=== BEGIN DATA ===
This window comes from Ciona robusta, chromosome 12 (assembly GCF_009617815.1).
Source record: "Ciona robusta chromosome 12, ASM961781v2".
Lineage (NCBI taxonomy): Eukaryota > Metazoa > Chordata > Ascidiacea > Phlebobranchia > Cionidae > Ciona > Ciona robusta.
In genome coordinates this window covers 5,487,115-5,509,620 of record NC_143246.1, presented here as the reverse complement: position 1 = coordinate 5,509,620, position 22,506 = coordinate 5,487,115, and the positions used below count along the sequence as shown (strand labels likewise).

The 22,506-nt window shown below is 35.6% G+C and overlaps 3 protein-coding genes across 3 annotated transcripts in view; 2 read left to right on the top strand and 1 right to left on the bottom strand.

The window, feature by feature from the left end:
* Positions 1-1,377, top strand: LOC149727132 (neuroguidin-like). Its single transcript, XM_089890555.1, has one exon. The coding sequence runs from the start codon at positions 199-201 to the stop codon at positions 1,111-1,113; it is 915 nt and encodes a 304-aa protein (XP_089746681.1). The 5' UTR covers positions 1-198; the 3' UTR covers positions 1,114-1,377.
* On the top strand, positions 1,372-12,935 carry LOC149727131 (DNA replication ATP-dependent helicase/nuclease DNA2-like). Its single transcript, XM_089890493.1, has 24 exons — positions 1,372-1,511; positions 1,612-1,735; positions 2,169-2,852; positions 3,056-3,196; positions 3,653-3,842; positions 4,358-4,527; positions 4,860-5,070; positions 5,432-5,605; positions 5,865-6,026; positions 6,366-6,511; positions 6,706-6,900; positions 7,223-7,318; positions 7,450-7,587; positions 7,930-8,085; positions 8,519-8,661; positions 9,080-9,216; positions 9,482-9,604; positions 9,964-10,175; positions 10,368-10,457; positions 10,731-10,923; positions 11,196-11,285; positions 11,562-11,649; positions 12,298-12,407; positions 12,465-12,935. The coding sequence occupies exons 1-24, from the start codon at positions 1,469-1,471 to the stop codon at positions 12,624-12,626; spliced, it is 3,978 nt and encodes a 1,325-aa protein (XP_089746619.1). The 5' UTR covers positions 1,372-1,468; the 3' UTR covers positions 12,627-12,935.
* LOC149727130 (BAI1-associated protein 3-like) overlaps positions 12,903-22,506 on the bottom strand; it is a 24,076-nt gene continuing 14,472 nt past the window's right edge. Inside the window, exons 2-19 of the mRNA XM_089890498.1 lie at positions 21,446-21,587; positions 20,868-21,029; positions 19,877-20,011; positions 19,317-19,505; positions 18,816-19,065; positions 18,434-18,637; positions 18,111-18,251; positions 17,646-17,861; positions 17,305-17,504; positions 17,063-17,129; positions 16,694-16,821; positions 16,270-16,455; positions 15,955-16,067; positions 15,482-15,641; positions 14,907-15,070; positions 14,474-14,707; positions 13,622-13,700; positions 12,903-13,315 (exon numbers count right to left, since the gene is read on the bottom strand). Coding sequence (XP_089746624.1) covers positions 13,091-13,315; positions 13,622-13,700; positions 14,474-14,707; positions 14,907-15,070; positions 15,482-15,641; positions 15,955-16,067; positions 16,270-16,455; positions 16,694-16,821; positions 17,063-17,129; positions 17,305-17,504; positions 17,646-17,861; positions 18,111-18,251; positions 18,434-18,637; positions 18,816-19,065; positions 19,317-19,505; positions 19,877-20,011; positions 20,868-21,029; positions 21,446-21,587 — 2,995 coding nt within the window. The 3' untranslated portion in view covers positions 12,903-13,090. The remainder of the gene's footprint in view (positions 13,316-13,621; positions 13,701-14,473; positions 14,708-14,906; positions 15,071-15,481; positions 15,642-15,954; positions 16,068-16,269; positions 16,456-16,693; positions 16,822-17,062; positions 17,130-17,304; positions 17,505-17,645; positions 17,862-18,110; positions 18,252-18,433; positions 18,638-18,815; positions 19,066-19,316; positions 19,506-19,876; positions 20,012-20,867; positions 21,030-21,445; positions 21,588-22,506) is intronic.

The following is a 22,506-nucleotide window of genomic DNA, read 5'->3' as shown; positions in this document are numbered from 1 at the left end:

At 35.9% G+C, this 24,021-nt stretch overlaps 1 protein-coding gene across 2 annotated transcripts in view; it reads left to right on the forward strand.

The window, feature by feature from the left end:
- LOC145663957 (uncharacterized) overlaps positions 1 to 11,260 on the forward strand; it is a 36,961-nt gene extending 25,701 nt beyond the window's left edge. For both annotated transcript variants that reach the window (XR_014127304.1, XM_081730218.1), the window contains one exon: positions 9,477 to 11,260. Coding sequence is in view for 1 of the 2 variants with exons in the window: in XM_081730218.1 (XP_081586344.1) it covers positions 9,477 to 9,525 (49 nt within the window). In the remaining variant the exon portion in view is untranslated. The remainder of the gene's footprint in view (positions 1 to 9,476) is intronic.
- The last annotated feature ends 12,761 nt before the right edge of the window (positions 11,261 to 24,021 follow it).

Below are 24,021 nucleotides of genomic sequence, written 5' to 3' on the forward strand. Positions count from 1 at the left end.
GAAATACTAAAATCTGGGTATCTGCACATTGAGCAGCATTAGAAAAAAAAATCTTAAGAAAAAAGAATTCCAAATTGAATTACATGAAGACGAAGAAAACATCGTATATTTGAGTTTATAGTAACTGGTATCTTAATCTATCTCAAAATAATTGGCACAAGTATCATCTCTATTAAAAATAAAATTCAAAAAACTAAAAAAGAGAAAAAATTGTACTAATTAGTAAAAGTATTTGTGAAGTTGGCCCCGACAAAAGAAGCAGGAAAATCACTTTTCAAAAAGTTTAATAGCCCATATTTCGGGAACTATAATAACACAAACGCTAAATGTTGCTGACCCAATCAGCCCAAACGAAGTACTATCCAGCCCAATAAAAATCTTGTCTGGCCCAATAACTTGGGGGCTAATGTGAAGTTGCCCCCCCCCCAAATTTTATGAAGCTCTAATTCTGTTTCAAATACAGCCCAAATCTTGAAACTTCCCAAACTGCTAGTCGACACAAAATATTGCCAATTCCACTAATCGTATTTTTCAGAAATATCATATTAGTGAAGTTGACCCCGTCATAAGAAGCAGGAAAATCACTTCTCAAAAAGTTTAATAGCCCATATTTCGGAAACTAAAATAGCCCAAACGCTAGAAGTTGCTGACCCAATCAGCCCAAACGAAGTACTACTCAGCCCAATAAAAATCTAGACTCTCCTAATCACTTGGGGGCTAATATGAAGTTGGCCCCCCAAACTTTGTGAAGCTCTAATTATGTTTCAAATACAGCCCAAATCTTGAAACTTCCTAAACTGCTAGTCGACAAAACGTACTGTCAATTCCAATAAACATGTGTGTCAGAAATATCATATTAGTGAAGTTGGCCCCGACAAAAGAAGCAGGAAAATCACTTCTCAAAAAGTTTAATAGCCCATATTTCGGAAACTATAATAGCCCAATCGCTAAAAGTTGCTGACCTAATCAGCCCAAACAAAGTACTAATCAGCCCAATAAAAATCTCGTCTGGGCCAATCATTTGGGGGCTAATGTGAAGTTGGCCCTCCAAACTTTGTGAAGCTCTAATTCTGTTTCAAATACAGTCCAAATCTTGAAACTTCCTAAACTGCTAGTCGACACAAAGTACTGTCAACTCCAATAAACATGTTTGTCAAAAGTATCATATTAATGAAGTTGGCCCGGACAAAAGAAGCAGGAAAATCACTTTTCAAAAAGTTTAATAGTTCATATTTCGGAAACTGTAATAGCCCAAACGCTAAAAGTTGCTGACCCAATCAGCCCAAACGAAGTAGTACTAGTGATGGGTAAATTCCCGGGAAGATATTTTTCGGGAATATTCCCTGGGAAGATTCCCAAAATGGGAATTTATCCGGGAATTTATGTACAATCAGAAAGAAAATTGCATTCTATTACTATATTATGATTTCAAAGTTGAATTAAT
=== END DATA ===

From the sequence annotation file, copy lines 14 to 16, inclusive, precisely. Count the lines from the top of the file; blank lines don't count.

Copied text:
- The last annotated feature ends 12,761 nt before the right edge of the window (positions 11,261 to 24,021 follow it).

Below are 24,021 nucleotides of genomic sequence, written 5' to 3' on the forward strand. Positions count from 1 at the left end.
GAAATACTAAAATCTGGGTATCTGCACATTGAGCAGCATTAGAAAAAAAAATCTTAAGAAAAAAGAATTCCAAATTGAATTACATGAAGACGAAGAAAACATCGTATATTTGAGTTTATAGTAACTGGTATCTTAATCTATCTCAAAATAATTGGCACAAGTATCATCTCTATTAAAAATAAAATTCAAAAAACTAAAAAAGAGAAAAAATTGTACTAATTAGTAAAAGTATTTGTGAAGTTGGCCCCGACAAAAGAAGCAGGAAAATCACTTTTCAAAAAGTTTAATAGCCCATATTTCGGGAACTATAATAACACAAACGCTAAATGTTGCTGACCCAATCAGCCCAAACGAAGTACTATCCAGCCCAATAAAAATCTTGTCTGGCCCAATAACTTGGGGGCTAATGTGAAGTTGCCCCCCCCCCAAATTTTATGAAGCTCTAATTCTGTTTCAAATACAGCCCAAATCTTGAAACTTCCCAAACTGCTAGTCGACACAAAATATTGCCAATTCCACTAATCGTATTTTTCAGAAATATCATATTAGTGAAGTTGACCCCGTCATAAGAAGCAGGAAAATCACTTCTCAAAAAGTTTAATAGCCCATATTTCGGAAACTAAAATAGCCCAAACGCTAGAAGTTGCTGACCCAATCAGCCCAAACGAAGTACTACTCAGCCCAATAAAAATCTAGACTCTCCTAATCACTTGGGGGCTAATATGAAGTTGGCCCCCCAAACTTTGTGAAGCTCTAATTATGTTTCAAATACAGCCCAAATCTTGAAACTTCCTAAACTGCTAGTCGACAAAACGTACTGTCAATTCCAATAAACATGTGTGTCAGAAATATCATATTAGTGAAGTTGGCCCCGACAAAAGAAGCAGGAAAATCACTTCTCAAAAAGTTTAATAGCCCATATTTCGGAAACTATAATAGCCCAATCGCTAAAAGTTGCTGACCTAATCAGCCCAAACAAAGTACTAATCAGCCCAATAAAAATCTCGTCTGGGCCAATCATTTGGGGGCTAATGTGAAGTTGGCCCTCCAAACTTTGTGAAGCTCTAATTCTGTTTCAAATACAGTCCAAATCTTGAAACTTCCTAAACTGCTAGTCGACACAAAGTACTGTCAACTCCAATAAACATGTTTGTCAAAAGTATCATATTAATGAAGTTGGCCCGGACAAAAGAAGCAGGAAAATCACTTTTCAAAAAGTTTAATAGTTCATATTTCGGAAACTGTAATAGCCCAAACGCTAAAAGTTGCTGACCCAATCAGCCCAAACGAAGTAGTACTAGTGATGGGTAAATTCCCGGGAAGATATTTTTCGGGAATATTCCCTGGGAAGATTCCCAAAATGGGAATTTATCCGGGAATTTATGTACAATCAGAAAGAAAATTGCATTCTATTACTATATTATGATTTCAAAGTTGAATTAAT